Home > Features > Jäger and Tiger ~ Interoperability Training Pt.1

Jäger and Tiger ~ Interoperability Training Pt.1

[© Carl Schulze]
[© Carl Schulze]

This autumn Britain’s 1st Battalion the Princess of Wales’s Royal Regiment and Germany’s Jäger Bataillon 1 conducted interoperability training at Schwarzenborn, writes Carl Schulze.

On 5th October 2018 the German Federal Minister of Defence Ursula von der Leyen and the British Secretary of State for Defence Gavin Williamson officially signed the Joint Vision Statement aimed to further deepen the cooperation between the armed forces of both countries. A little earlier, in late September, elements of the German Jäger Bataillon 1 and the British 1st Battalion of the The Princess of Wales’s Royal Regiment, nicknamed The Tigers, conducted interoperability training in the spirit of this Joint Vision Statement at the Schwarzenborn Training Area in Hesse in Germany.

[© Carl Schulze]

An A Company 1 PWRR Warrior ISV closes in with an enemy position during [© Carl Schulze]

Schwarzenborn Training Area, 25th September 2018, 06:00. Despite the fact that it will be sunrise in less than 30 minutes it is still pitch black. To the naked eye, the German Waffenträger 1 Wiesel TOW armament carrier that has taken up a position next to a bush to cover one of the approach roads to the delaying positions of 4. Kompanie from Jäger Bataillon 1 is nearly invisible.

The AN/TAS-4A thermal sight of the vehicle’s TOW anti-tank guided missile system allows the commander of the vehicle to clearly monitor the terrain ahead. A little while ago he detected the distant rumble of tracks running on hard surface and the sound of screaming engines. This sound has gotten louder and louder by the minute, a clear sign for the German Jäger light infantry soldier that the attack by A Company Group of the 1st Battalion, The Princess of Wales’s Royal Regiment (1 PWRR) will strike home shortly.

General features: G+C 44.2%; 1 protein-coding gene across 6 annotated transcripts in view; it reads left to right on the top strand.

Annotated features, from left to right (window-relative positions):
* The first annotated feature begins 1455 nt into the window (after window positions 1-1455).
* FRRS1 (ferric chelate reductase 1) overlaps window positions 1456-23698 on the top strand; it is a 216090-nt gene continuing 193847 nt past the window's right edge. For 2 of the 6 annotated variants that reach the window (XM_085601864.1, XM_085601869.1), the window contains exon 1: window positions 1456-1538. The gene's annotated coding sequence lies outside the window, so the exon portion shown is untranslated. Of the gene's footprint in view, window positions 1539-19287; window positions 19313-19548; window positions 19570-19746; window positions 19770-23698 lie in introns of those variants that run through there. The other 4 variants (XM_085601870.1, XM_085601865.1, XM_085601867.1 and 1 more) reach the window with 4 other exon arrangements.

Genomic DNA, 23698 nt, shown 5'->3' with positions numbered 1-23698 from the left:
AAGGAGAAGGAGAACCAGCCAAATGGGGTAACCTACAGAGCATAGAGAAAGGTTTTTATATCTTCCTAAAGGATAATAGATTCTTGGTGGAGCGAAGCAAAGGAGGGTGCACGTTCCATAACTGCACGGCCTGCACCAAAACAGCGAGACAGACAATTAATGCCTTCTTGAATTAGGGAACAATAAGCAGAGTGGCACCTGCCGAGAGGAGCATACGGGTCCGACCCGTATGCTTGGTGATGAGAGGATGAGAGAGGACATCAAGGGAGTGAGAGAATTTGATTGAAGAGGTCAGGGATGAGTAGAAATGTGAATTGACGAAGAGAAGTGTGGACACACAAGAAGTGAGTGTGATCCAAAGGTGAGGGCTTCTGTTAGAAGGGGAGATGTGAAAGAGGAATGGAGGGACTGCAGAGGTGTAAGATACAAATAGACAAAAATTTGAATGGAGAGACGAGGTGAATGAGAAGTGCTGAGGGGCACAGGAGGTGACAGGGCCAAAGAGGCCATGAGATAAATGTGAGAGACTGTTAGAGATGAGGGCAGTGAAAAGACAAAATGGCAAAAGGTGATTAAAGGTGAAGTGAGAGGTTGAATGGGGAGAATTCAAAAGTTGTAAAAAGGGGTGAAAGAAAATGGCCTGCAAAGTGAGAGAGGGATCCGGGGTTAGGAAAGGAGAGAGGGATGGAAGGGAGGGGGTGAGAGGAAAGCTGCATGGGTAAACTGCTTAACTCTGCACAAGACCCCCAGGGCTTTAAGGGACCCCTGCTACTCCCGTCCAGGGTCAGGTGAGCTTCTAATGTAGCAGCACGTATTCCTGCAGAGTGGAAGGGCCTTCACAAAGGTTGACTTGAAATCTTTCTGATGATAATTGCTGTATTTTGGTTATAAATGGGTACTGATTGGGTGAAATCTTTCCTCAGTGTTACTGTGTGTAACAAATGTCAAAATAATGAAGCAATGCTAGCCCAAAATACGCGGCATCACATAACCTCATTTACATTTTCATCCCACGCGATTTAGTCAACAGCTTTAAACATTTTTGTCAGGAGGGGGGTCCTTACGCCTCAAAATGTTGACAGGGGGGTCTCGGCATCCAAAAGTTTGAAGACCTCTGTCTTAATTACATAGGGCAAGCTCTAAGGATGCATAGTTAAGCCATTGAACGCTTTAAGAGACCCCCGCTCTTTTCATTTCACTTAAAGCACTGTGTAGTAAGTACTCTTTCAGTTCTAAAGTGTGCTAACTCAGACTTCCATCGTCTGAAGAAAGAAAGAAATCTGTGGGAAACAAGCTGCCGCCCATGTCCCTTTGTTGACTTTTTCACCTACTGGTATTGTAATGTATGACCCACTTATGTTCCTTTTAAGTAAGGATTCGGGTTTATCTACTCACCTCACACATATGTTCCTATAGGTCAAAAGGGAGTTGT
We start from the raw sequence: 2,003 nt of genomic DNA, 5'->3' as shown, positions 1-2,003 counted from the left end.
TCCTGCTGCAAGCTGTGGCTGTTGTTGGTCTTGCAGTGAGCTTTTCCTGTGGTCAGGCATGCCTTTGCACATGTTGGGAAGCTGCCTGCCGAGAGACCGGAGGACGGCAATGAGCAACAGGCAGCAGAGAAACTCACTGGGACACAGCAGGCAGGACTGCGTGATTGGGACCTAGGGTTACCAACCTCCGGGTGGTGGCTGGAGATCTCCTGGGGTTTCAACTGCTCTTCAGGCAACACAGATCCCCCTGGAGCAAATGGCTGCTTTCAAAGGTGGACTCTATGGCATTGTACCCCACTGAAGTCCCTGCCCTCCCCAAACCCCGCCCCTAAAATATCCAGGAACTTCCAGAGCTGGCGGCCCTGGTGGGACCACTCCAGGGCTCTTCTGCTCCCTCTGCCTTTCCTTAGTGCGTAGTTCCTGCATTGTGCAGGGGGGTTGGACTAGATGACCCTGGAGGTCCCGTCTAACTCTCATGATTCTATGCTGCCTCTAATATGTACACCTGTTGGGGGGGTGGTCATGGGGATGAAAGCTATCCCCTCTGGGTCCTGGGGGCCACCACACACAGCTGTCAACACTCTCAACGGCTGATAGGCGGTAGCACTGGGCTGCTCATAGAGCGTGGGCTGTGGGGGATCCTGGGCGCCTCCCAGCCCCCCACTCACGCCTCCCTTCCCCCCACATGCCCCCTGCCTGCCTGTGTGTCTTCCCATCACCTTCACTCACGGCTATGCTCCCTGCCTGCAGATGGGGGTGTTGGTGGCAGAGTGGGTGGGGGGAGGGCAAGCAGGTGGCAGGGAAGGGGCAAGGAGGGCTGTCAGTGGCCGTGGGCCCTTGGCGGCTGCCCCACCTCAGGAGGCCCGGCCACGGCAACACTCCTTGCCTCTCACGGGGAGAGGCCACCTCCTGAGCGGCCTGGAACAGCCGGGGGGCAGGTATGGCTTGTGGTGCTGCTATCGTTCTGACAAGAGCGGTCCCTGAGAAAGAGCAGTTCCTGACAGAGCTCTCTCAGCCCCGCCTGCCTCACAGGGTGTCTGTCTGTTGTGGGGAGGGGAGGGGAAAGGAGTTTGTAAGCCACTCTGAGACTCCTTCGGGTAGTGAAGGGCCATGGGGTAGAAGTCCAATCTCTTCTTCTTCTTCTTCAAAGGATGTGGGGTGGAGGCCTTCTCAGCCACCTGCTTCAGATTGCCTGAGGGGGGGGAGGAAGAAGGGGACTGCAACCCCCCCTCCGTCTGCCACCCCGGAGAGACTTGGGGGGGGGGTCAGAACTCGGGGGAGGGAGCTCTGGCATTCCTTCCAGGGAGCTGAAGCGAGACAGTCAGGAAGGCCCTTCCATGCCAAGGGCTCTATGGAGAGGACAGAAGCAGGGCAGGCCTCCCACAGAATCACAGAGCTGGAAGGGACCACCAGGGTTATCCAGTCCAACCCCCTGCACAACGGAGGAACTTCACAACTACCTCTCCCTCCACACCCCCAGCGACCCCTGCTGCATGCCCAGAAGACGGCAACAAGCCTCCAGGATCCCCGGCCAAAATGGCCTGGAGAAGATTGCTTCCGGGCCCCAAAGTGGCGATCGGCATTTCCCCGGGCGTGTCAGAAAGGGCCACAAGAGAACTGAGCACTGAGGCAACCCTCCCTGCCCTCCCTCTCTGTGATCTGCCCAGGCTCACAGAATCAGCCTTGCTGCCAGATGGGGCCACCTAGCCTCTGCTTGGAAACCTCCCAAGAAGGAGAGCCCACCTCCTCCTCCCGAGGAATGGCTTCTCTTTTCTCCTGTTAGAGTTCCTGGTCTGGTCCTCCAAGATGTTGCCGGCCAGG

[© Carl Schulze]

The two-man  Waffenträger Wiesel 1 MK is fitted with a 20mm automatic cannon [© Carl Schulze]

Suddenly, the noise of small arms fire can be heard from a wood to the south of the German position, which is grouped around some houses at a crossroads. Advancing dismounted British troops have run into a German sentry position. Seconds later loud bangs indicate that well directed mortar fire is now hitting the German positions. This mortar fire going in is the signal for the British armoured infantry to attack.

[© Carl Schulze]

After taking their first objective during the force-on-force phase troops of A Company 1 PWRR regroup in order to fend off a German counter-attack [© Carl Schulze]

At high speed the FV510 Warrior Infantry Section vehicles break cover and close in with the German positions, engaging them with their 30mm L21 Rarden cannons and 7.62mm L94A1 Chain Guns. A shot from a flare pistol simulates the launch of a TOW missile by the Waffenträger 1 Wiesel TOW armament carrier. Seconds later the nimble anti-tank vehicle is changing positions. For a couple of minutes the battle rages back and forth then the German troops withdraw, having completed their task of slowing down the British advance.

At the same time the first Warrior Infantry Section Vehicles have reached the houses near the crossroads and come to an abrupt halt. Now British infantrymen can be seen dismounting from their vehicles, rushing to the nearby buildings and clearing them of any remaining opposition. By taking and securing the crossroads these British troops also have gained their objective.

Continued here:-

{ images © Carl Schulze }

[© Carl Schulze]

The British Company Group was centred around A Company of the 1st Battalion from The Princess of Wales’s Royal Regiment plus elements of the battalion’s Support Company [© Carl Schulze]

You may also like
Skyranger 30 on Boxer [© Rheinmetall]
Rheinmetall Skyranger 30 On Boxer For Bundeswehr
UK New Medium Helicopter Programme Next Stage
First BOLE Solid Rocket Motor Segment Completed
Avon Protection Launches EXOSKIN-S1 CBRN Suit